c&en, Volume 96, Issue 43
Britt E. Erickson
The complexity of next-generation tobacco products has increased by a number of factors since FDA was given responsibility to regulate tobacco. Testing e-liquids with animals is not practical, economically and not that accurate. The Vitrocell system generates airborne materials from test products, such as smoke from reference cigarettes and vapor from e-cigarettes, in a manner that simulates how a person would puff. This artcile shows, how IIVS scientists use human donor tissues, obtained from organs, to create cell cultures and in vitro test systems.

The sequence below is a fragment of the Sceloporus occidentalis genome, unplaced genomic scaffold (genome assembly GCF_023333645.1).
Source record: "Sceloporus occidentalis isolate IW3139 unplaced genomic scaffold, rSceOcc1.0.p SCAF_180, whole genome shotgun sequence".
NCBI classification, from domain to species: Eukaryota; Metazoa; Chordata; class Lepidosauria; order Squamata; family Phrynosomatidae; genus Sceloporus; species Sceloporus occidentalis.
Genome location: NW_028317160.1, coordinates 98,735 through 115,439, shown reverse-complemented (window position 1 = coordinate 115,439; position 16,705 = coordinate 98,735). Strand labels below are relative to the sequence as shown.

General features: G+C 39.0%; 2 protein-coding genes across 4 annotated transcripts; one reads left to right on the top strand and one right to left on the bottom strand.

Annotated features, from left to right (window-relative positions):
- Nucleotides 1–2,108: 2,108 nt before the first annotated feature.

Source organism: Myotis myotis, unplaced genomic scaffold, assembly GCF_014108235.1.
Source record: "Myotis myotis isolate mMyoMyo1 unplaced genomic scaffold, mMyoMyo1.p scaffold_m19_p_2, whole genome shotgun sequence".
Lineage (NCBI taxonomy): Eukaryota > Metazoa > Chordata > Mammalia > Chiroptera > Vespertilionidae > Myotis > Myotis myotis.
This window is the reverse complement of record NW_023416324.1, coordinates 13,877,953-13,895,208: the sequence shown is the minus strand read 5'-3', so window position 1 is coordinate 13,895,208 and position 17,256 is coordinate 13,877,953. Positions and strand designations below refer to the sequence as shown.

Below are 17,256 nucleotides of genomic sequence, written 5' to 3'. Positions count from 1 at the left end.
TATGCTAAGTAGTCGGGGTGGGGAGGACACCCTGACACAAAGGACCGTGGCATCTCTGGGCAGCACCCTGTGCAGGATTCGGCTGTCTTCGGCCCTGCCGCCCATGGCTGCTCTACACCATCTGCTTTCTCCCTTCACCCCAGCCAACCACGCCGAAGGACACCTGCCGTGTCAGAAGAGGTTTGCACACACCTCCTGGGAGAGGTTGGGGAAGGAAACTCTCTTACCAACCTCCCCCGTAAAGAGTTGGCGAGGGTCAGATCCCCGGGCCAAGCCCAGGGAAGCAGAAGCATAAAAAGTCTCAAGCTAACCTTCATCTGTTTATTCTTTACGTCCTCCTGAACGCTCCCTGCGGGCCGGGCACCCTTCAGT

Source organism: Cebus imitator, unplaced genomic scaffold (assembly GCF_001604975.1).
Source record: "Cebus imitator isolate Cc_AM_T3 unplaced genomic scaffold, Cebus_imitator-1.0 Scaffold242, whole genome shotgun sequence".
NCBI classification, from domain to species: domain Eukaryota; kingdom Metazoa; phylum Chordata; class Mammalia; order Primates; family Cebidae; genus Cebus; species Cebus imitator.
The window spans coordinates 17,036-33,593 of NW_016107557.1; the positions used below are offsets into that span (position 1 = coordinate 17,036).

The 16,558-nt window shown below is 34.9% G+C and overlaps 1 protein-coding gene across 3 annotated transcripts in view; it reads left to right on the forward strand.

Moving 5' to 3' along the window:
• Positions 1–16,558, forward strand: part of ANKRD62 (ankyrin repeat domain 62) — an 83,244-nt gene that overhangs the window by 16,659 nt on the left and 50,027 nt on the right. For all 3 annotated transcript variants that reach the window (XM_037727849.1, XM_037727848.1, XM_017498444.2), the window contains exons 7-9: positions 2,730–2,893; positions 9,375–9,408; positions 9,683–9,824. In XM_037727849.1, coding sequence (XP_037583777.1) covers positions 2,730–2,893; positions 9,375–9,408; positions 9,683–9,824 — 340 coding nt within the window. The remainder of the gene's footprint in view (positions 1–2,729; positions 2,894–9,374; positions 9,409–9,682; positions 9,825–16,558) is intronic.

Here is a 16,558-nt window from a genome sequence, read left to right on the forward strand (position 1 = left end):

Toxicology tests that rely on human cells and tissues instead of animals are rapidly evolving, driven by widespread interest in reducing the cost and stigma associated with animal testing and the desire to test large numbers of chemicals rapidly. Now, tobacco firms are joining pharmaceutical, pesticide, and chemical manufacturers in investing heavily in the technology.